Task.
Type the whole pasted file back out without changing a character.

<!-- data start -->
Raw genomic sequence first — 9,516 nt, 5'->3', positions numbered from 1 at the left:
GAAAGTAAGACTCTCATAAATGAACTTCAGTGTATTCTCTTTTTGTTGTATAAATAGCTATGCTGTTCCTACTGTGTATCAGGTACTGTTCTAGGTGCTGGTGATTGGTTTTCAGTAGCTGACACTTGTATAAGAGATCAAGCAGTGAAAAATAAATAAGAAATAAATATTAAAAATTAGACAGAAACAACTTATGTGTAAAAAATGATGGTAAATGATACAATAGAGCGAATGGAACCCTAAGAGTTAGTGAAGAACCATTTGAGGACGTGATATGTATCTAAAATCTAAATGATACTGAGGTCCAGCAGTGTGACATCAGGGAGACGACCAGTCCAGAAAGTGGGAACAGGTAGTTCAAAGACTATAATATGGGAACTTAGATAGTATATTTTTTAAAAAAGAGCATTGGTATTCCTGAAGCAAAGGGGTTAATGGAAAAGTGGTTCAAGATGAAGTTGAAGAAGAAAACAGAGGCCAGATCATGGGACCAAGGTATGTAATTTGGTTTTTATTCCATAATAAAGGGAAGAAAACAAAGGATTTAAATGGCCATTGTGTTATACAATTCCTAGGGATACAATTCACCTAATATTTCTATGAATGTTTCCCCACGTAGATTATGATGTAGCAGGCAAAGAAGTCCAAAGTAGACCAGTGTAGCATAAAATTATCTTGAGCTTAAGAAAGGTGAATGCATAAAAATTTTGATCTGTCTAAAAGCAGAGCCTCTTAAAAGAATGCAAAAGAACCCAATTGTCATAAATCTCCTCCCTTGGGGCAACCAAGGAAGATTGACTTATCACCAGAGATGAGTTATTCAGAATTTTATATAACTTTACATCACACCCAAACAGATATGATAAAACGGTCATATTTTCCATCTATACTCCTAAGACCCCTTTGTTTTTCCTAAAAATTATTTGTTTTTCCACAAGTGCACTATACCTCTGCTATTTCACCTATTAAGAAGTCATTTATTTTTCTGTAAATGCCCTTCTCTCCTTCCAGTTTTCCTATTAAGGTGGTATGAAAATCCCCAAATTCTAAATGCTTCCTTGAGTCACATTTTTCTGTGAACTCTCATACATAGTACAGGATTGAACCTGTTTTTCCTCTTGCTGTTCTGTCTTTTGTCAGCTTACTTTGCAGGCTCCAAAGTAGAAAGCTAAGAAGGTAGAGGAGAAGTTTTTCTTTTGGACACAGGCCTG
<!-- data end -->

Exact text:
Raw genomic sequence first — 9,516 nt, 5'->3', positions numbered from 1 at the left:
GAAAGTAAGACTCTCATAAATGAACTTCAGTGTATTCTCTTTTTGTTGTATAAATAGCTATGCTGTTCCTACTGTGTATCAGGTACTGTTCTAGGTGCTGGTGATTGGTTTTCAGTAGCTGACACTTGTATAAGAGATCAAGCAGTGAAAAATAAATAAGAAATAAATATTAAAAATTAGACAGAAACAACTTATGTGTAAAAAATGATGGTAAATGATACAATAGAGCGAATGGAACCCTAAGAGTTAGTGAAGAACCATTTGAGGACGTGATATGTATCTAAAATCTAAATGATACTGAGGTCCAGCAGTGTGACATCAGGGAGACGACCAGTCCAGAAAGTGGGAACAGGTAGTTCAAAGACTATAATATGGGAACTTAGATAGTATATTTTTTAAAAAAGAGCATTGGTATTCCTGAAGCAAAGGGGTTAATGGAAAAGTGGTTCAAGATGAAGTTGAAGAAGAAAACAGAGGCCAGATCATGGGACCAAGGTATGTAATTTGGTTTTTATTCCATAATAAAGGGAAGAAAACAAAGGATTTAAATGGCCATTGTGTTATACAATTCCTAGGGATACAATTCACCTAATATTTCTATGAATGTTTCCCCACGTAGATTATGATGTAGCAGGCAAAGAAGTCCAAAGTAGACCAGTGTAGCATAAAATTATCTTGAGCTTAAGAAAGGTGAATGCATAAAAATTTTGATCTGTCTAAAAGCAGAGCCTCTTAAAAGAATGCAAAAGAACCCAATTGTCATAAATCTCCTCCCTTGGGGCAACCAAGGAAGATTGACTTATCACCAGAGATGAGTTATTCAGAATTTTATATAACTTTACATCACACCCAAACAGATATGATAAAACGGTCATATTTTCCATCTATACTCCTAAGACCCCTTTGTTTTTCCTAAAAATTATTTGTTTTTCCACAAGTGCACTATACCTCTGCTATTTCACCTATTAAGAAGTCATTTATTTTTCTGTAAATGCCCTTCTCTCCTTCCAGTTTTCCTATTAAGGTGGTATGAAAATCCCCAAATTCTAAATGCTTCCTTGAGTCACATTTTTCTGTGAACTCTCATACATAGTACAGGATTGAACCTGTTTTTCCTCTTGCTGTTCTGTCTTTTGTCAGCTTACTTTGCAGGCTCCAAAGTAGAAAGCTAAGAAGGTAGAGGAGAAGTTTTTCTTTTGGACACAGGCCTG